You may wonder why Medicaid would be relevant to you if you are going to qualify for Medicare coverage when you reach retirement age. After all, Medicaid is a health insurance program for financially needy people, right?
Medicaid is a need-based health insurance program. To qualify, you must be able to stay within income and asset limits. If you have Medicare coverage, you will have health insurance. You would not need Medicaid, and you would not qualify if you retired with a reasonable store of resources.
In spite of the above, Medicaid is quite relevant to a significant percentage of senior citizens. This is because Medicare will not pay for long-term care. If you need assistance with your activities of daily living, you cannot rely on Medicare to help with the bills.
This is a big gap, because nursing homes and assisted living communities are extremely expensive.
Medicaid Spend Down
How would you qualify for Medicaid if you have resources? This is typically accomplished through a process called a Medicaid spend down. A spend down is a measured divestiture of assets.
The idea is to get assets out of your own name before you apply for Medicaid coverage. You could give direct gifts to your children, but you could alternately convey assets into a Medicaid trust.
There are revocable trusts, and there are irrevocable trusts. Revocable living trusts are very popular. If you were to convey assets into a revocable living trust, they would be counted against you by Medicaid, because you would still control the assets.
A Medicaid trust would be an irrevocable trust. You surrender incidents of ownership when you place assets into an irrevocable Medicaid trust.
Because you cannot revoke the trust and walk away with the funds in your direct personal possession, you are giving up direct ownership of the assets. The assets become the property of the Medicaid trust. As a result, the resources would not be counted when your eligibility status was being determined by Medicaid evaluators.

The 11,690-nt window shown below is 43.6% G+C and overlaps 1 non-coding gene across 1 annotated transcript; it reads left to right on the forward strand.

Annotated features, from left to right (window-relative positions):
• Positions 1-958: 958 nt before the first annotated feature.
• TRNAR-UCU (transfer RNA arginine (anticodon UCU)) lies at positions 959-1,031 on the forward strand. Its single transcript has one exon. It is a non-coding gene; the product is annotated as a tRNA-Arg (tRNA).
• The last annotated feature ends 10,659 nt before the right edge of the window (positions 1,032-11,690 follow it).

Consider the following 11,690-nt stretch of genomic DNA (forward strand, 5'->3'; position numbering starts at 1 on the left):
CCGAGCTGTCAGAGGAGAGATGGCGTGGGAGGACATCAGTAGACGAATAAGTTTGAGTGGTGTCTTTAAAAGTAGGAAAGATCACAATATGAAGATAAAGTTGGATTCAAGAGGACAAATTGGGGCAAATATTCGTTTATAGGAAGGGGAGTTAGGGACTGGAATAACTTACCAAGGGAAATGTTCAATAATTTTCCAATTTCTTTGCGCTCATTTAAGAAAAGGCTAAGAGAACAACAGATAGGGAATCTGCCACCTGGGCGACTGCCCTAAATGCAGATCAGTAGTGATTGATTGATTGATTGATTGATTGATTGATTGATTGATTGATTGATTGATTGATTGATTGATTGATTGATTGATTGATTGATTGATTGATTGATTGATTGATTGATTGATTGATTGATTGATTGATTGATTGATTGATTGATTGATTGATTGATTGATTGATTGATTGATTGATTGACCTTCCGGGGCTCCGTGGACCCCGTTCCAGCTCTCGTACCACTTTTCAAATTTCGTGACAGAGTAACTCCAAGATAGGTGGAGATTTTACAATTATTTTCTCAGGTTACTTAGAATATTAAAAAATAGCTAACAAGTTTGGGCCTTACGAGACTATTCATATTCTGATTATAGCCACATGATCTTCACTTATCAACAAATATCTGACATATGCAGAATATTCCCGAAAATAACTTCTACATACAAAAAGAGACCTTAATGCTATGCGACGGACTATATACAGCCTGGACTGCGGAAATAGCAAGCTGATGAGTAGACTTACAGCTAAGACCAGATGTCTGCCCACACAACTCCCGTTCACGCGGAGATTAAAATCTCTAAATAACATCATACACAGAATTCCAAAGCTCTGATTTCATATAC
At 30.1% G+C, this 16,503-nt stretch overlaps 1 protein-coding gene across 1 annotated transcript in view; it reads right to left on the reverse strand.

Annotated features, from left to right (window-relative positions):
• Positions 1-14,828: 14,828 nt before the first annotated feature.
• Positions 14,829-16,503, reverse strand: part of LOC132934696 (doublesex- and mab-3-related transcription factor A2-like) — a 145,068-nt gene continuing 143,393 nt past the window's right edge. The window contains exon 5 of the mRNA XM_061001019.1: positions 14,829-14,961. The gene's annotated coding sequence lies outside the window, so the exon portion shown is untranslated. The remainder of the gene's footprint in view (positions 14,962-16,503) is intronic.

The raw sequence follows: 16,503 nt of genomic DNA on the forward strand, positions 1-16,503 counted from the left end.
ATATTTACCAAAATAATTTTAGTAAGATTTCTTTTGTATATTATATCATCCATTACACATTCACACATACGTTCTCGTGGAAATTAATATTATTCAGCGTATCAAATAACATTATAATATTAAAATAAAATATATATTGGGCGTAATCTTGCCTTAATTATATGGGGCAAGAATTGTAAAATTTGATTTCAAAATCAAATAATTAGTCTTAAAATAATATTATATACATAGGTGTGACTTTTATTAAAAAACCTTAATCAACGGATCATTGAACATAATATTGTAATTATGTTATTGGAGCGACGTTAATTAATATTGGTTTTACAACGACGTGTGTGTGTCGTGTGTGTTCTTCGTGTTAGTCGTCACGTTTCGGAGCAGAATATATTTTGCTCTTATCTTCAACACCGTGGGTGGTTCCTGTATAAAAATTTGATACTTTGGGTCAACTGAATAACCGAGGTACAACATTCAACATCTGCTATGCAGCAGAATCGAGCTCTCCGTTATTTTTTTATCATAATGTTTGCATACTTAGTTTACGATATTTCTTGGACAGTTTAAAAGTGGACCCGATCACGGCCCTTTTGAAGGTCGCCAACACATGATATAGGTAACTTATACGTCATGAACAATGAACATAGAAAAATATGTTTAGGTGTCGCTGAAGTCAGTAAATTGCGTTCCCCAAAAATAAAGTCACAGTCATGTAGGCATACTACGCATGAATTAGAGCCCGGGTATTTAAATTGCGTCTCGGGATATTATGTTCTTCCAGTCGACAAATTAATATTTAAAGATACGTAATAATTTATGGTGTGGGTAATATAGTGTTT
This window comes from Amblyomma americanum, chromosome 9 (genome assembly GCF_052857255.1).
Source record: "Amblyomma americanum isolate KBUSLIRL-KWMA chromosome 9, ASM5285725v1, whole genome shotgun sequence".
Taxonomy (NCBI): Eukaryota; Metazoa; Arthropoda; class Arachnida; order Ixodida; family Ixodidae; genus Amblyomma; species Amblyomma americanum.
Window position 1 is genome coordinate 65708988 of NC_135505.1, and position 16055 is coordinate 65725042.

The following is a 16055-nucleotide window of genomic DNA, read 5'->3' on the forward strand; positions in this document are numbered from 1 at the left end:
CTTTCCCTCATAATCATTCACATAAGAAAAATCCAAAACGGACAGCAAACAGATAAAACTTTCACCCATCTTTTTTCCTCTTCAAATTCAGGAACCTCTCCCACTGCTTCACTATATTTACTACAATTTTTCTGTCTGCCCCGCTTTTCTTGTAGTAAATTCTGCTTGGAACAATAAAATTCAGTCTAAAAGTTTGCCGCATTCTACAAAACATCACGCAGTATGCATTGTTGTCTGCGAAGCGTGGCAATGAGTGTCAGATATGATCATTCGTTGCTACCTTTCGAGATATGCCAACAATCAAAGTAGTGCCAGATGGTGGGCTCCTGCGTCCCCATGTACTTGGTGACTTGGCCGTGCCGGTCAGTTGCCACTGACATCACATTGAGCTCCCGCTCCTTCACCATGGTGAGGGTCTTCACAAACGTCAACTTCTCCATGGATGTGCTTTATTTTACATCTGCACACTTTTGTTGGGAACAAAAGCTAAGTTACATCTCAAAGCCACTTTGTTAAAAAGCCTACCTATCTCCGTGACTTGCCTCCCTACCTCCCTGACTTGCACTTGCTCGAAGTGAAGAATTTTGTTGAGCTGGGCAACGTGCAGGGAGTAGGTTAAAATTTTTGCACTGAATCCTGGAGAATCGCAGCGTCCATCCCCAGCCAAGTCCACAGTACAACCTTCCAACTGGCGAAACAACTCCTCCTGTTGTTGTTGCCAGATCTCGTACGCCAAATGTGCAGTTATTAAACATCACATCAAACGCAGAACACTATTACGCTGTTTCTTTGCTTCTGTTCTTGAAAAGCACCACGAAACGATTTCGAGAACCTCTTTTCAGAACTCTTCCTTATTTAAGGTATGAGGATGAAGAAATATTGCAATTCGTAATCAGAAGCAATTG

This is the good news, but there are some potential disadvantages that go along with the creation of a Medicaid trust.
There is a five-year Medicaid look-back period. You must complete your Medicaid spend down five years before you apply for eligibility. As a result, you may create the Medicaid trust before you are sure that you will ever need long-term care.
You are giving up control of the assets, but you may never need to apply for Medicaid. This is one of the disadvantages of a Medicaid trust.
It is possible to create an income-only Medicaid trust. When you create this type of trust, you can continue to receive income from the trust’s earnings throughout your life. However, you are removing the principal from your name, so you are effectively accomplishing a spend down.
The bad news is that the income may go toward Medicaid reimbursement if you do in fact qualify for Medicaid at some point in time.
Learn More About Medicaid Planning
We have provided a bit of basic information in this post. To learn more, download our comprehensive special report. This report is being offered on a complementary basis, and you can access your copy through this link: Houston TX Medicaid Planning.
Latest posts by Stephen A. Mendel, Estate Planning Attorney (see all)
- Famous Estates-Champ or Chump? Nelson Mandela - September 27, 2019
- Famous Estates-Champ or Chump? Jane Fonda - September 13, 2019
- Texas Trivia – Name the first of six flags to fly over Texas. - September 6, 2019